Do the participants have positive or negative attitudes towards having sex when alcohol is involved? (1/3)
Why? (Related to the question above) (1/3)
Why do you think alcohol and sex are associated with each other? (3/3)
Conclude by telling that there have been studies about how people’s ability is affected by alcohol: that is to say that it is harder to get blood to their genitals, making them more difficult to use.
Say also that horniness was affected only in those who believe they have consumed alcohol. Those who do not think they have ingested alcohol will not get any more horny, whether it is alcohol in their glass or not.
Time: 10-20 min
Symbolism In A Square
The expectations we have around different symbols matter as they influence the way we perceive the symbols. A symbol itself has different meanings depending on the context and culture in which it exists.
To help participants understand that the reason that we associate vodka with celebration, wine with relax and beer with football is because that is how it is generated in the society that we live in, for example through alcohol marketing by the alcohol industry.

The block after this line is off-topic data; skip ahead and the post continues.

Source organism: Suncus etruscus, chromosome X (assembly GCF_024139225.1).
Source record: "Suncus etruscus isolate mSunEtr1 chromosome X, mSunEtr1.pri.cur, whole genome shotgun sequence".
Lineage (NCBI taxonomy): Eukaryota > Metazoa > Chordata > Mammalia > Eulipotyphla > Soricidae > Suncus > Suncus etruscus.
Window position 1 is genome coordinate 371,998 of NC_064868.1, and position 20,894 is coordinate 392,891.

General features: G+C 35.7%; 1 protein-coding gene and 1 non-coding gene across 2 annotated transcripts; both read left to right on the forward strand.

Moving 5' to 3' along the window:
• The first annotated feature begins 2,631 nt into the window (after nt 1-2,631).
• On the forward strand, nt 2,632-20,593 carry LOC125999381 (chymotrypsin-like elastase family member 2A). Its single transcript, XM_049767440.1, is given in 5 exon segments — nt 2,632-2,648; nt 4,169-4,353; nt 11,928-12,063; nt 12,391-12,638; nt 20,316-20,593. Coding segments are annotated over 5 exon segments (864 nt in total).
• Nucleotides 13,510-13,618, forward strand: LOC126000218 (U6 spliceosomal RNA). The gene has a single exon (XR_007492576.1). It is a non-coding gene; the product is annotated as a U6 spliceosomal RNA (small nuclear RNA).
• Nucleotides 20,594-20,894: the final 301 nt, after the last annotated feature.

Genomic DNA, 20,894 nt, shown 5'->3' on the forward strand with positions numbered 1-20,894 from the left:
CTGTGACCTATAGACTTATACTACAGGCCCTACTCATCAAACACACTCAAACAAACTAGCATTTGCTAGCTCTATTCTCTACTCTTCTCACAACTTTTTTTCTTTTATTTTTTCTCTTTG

By looking at the other symbols and seeing what we know and feel about them, the message can become much clearer.
Tell the group it’s time to compete a little bit, that you are going to play Pictionary!
You will draw, they will guess. Try to create a competitive atmosphere among the participants. Measure the time also, preferably 30 seconds.
Say that you think about a certain phenomenon or thing that you want them to guess (they should guess the words in the brackets in the following text).
The following words may be used:
Christmas tree (Christmas/ Christmas Eve)
New Year’s rocket/ Bang (New Year)
Happy smiley (joy)
Sad smiley (regret)
Tombstone with cross on (cemetery or death)
Ending with the word “party” (disco ball, party hats, loudspeakers)
Now you can begin to explain what is meant by symbolism. Explain that the reason that we know and associate certain characteristics or moods with symbols and images is that our culture has taught us so. We celebrate Christmas with a Christmas tree, therefore, we associate a Christmas tree with Christmas spirit. For those who do not celebrate Christmas with a Christmas tree or who do not celebrate Christmas at all, they will not make the association.
Some things can be very strongly associated with a trait or feeling, as happy and sad smiley (if there is a symbol that went especially fast for the students to guess, point it out!)
This shows that the symbols are very important for how we perceive things. Please give more examples if needed.
The Take-home message:
Everything is a social construction.
Time: 10-20 min
Materials : Chalkboard , pens and a little artistic mind
Full Of Expectations
Introduce the concept that alcohol is largely a placebo drug with a great symbolic value and anticipation effects that are not automatically associated with the medical and physical effects of ethanol in the human body.
Yes, no or maybe